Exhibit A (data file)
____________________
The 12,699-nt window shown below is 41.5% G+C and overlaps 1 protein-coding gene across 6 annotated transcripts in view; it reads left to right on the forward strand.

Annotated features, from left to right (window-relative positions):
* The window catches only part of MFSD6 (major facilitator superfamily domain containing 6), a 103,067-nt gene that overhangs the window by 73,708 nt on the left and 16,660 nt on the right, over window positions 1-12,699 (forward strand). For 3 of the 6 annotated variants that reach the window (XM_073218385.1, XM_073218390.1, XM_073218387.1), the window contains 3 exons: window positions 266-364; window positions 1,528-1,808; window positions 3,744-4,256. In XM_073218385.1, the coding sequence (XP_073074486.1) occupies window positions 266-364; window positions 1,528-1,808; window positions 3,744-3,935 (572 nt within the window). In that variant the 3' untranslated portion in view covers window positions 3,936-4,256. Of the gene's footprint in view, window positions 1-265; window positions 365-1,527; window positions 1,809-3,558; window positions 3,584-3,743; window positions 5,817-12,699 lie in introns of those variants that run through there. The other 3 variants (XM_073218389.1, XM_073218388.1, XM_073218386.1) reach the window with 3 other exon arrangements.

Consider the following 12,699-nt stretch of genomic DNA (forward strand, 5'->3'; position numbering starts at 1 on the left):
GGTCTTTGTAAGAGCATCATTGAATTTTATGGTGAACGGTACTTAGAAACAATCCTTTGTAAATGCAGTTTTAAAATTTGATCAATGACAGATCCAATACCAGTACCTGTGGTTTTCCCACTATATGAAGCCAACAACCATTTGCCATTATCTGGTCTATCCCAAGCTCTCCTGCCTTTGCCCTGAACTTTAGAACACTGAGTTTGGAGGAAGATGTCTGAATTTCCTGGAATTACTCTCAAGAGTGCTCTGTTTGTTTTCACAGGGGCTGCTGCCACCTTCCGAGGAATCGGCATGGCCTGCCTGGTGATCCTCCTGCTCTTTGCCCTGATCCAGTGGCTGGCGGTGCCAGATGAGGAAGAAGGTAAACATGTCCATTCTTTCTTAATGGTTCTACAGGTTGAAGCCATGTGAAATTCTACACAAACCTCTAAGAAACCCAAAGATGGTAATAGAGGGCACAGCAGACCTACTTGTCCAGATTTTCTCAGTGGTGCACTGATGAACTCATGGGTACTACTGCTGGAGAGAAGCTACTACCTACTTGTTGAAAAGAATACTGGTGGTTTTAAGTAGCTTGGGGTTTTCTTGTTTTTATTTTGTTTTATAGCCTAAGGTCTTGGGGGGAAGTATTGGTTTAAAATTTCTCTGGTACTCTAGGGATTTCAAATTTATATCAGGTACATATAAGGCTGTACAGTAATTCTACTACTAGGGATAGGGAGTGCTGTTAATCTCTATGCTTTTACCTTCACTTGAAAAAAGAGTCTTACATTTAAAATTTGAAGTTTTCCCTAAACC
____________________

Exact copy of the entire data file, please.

The 12,699-nt window shown below is 41.5% G+C and overlaps 1 protein-coding gene across 6 annotated transcripts in view; it reads left to right on the forward strand.

Annotated features, from left to right (window-relative positions):
* The window catches only part of MFSD6 (major facilitator superfamily domain containing 6), a 103,067-nt gene that overhangs the window by 73,708 nt on the left and 16,660 nt on the right, over window positions 1-12,699 (forward strand). For 3 of the 6 annotated variants that reach the window (XM_073218385.1, XM_073218390.1, XM_073218387.1), the window contains 3 exons: window positions 266-364; window positions 1,528-1,808; window positions 3,744-4,256. In XM_073218385.1, the coding sequence (XP_073074486.1) occupies window positions 266-364; window positions 1,528-1,808; window positions 3,744-3,935 (572 nt within the window). In that variant the 3' untranslated portion in view covers window positions 3,936-4,256. Of the gene's footprint in view, window positions 1-265; window positions 365-1,527; window positions 1,809-3,558; window positions 3,584-3,743; window positions 5,817-12,699 lie in introns of those variants that run through there. The other 3 variants (XM_073218389.1, XM_073218388.1, XM_073218386.1) reach the window with 3 other exon arrangements.

Consider the following 12,699-nt stretch of genomic DNA (forward strand, 5'->3'; position numbering starts at 1 on the left):
GGTCTTTGTAAGAGCATCATTGAATTTTATGGTGAACGGTACTTAGAAACAATCCTTTGTAAATGCAGTTTTAAAATTTGATCAATGACAGATCCAATACCAGTACCTGTGGTTTTCCCACTATATGAAGCCAACAACCATTTGCCATTATCTGGTCTATCCCAAGCTCTCCTGCCTTTGCCCTGAACTTTAGAACACTGAGTTTGGAGGAAGATGTCTGAATTTCCTGGAATTACTCTCAAGAGTGCTCTGTTTGTTTTCACAGGGGCTGCTGCCACCTTCCGAGGAATCGGCATGGCCTGCCTGGTGATCCTCCTGCTCTTTGCCCTGATCCAGTGGCTGGCGGTGCCAGATGAGGAAGAAGGTAAACATGTCCATTCTTTCTTAATGGTTCTACAGGTTGAAGCCATGTGAAATTCTACACAAACCTCTAAGAAACCCAAAGATGGTAATAGAGGGCACAGCAGACCTACTTGTCCAGATTTTCTCAGTGGTGCACTGATGAACTCATGGGTACTACTGCTGGAGAGAAGCTACTACCTACTTGTTGAAAAGAATACTGGTGGTTTTAAGTAGCTTGGGGTTTTCTTGTTTTTATTTTGTTTTATAGCCTAAGGTCTTGGGGGGAAGTATTGGTTTAAAATTTCTCTGGTACTCTAGGGATTTCAAATTTATATCAGGTACATATAAGGCTGTACAGTAATTCTACTACTAGGGATAGGGAGTGCTGTTAATCTCTATGCTTTTACCTTCACTTGAAAAAAGAGTCTTACATTTAAAATTTGAAGTTTTCCCTAAACC